When I first began this blog during my Social Work Masters, I was motivated to explore social issues through the double lens of sociology and social work, and to employ a critical lens to taken-for-granted norms and normative practices that perpetuate inequality. After fervently contributing to my blog for a whole year (while studying!), I… Continue reading Discourses of dementia: dismantling deficit-based narratives
Recently I have become re-inspired by sociology. Despite studying a Masters of Social Work, I have not explicitly sought to read sociological theory since my undergrad finished in 2014. However, currently I am researching for my Child Safety field placement in Queensland, and have stumbled across, and become fascinated by, sociologist Ulrich Beck’s theorizing on reflexive modernity… Continue reading Mechanisms of Managerialism in a Risk Society
This semester, one of my units is Social Work Across the Lifespan, a particularly useful class that assesses the ways in which humans develop from birth to end of life. The course has thus far focused on a multidimensional framework for social work, with the apt assigned textbook: Understanding Human Development: A Multidimensional Approach, by Louise Harms.1 Harms is… Continue reading Understanding Human Development – Louise Harms
The following is a guest post by Melanie Ralph, a high school English and Drama teacher in Brisbane, Australia. You can also read her blog, Lustre Education, here. When reminiscing back to your sexual education experience in school, what images and emotions come to mind? At my regional Queensland high school in the late-1990s, sexual education… Continue reading No Hidden Agenda: ‘Safe Schools’ Simply Promotes Safer Schools.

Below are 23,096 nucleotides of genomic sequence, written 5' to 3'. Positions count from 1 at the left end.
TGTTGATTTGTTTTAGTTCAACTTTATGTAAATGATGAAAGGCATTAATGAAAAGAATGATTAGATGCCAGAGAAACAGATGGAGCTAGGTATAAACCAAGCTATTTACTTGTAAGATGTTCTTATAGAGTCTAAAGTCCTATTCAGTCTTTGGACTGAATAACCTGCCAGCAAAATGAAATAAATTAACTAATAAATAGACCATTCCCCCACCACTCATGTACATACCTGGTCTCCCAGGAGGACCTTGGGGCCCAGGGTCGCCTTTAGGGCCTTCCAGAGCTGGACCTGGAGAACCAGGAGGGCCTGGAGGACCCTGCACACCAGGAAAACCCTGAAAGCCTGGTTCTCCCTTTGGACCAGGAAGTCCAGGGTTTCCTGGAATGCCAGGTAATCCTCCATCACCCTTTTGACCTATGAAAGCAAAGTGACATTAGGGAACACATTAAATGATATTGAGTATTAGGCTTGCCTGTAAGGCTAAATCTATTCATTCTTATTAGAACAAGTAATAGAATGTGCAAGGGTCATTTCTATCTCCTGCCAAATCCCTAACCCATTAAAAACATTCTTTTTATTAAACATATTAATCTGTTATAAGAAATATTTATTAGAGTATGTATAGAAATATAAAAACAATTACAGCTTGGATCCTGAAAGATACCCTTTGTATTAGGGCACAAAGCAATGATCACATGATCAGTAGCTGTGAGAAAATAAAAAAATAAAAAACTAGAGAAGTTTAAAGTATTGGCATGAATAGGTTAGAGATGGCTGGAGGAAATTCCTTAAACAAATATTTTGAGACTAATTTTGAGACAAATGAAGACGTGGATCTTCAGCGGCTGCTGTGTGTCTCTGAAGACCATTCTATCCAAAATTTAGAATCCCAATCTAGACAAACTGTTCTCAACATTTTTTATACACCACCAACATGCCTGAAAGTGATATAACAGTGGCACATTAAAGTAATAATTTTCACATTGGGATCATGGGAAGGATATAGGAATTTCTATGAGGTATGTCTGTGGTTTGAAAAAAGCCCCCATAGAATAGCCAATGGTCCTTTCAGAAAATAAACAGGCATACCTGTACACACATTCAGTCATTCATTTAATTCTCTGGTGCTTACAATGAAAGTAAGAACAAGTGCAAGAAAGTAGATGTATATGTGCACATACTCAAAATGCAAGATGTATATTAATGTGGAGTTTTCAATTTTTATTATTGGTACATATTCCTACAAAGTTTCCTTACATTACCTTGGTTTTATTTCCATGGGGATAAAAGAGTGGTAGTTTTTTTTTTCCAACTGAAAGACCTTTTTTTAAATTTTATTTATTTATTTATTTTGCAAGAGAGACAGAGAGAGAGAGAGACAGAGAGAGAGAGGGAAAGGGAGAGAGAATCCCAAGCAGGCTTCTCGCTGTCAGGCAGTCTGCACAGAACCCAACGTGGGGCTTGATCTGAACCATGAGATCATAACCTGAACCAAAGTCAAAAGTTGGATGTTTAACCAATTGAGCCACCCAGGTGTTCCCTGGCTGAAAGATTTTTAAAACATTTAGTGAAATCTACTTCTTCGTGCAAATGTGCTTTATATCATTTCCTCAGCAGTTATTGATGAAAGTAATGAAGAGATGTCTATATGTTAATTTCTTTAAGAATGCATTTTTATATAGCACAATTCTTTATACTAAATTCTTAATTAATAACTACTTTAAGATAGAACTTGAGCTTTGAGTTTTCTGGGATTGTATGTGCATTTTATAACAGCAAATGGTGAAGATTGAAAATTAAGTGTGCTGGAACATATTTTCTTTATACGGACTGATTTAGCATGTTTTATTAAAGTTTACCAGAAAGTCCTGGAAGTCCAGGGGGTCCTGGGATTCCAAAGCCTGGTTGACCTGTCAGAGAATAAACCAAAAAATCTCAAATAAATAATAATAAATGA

I have a love/hate relationship with magazines. They allure me so, and I cannot help myself from buying at least one when I’m in a magazine store. Admittedly, I often leave with two. I’m like a kid in a candy store who can’t pick which lolly they like the most, ogling the aisles in indecisive turmoil. Yet,… Continue reading -isms con’t: Kylie Jenner, Lego and Ableism
Besides being an incredibly inspirational fashion icon, M.I.A. is also respected for her fearlessness in discussing controversial social issues. She unashamedly purports her version of ethical human behaviour, and she is always incisive with her criticism of immoral social norms. Her topical new song Borders is no different, addressing the mounting global refugee crisis and confronting viewers with the… Continue reading M.I.A. Asks: What’s Up With That?
Violence against women goes by many monikers: domestic violence, dating violence, spousal abuse, intimate partner violence, family violence, wife battering and rape, to name a few. So what is the unifying feature between the various forms of violence against women? According to the Australian Association of Social Workers (AASW), gender inequality is at the core of violence against… Continue reading Contributing to the Conversation re: Violence Against Women
A couple of years ago, I was witness to an awkward faux pas on the part of a friend of mine. Two women were in a shop with a baby, one of them clearly the mother. I’m not sure why, but my friend asked the other woman – who could have been anyone in the… Continue reading Ageism is So Over the Hill
-isms are a fundamental topic for critical scrutiny in sociology. And as a core professional goal, social workers combat discriminatory practices that stem from and exemplify -isms. The Social Justice Center at Washington University has crafted a list of -isms that pervade our contemporary world. They list classism, heterosexism, ethnocentrism, religious oppression, ableism, racism, sexism/genderism, and ageism… Continue reading The –isms of Life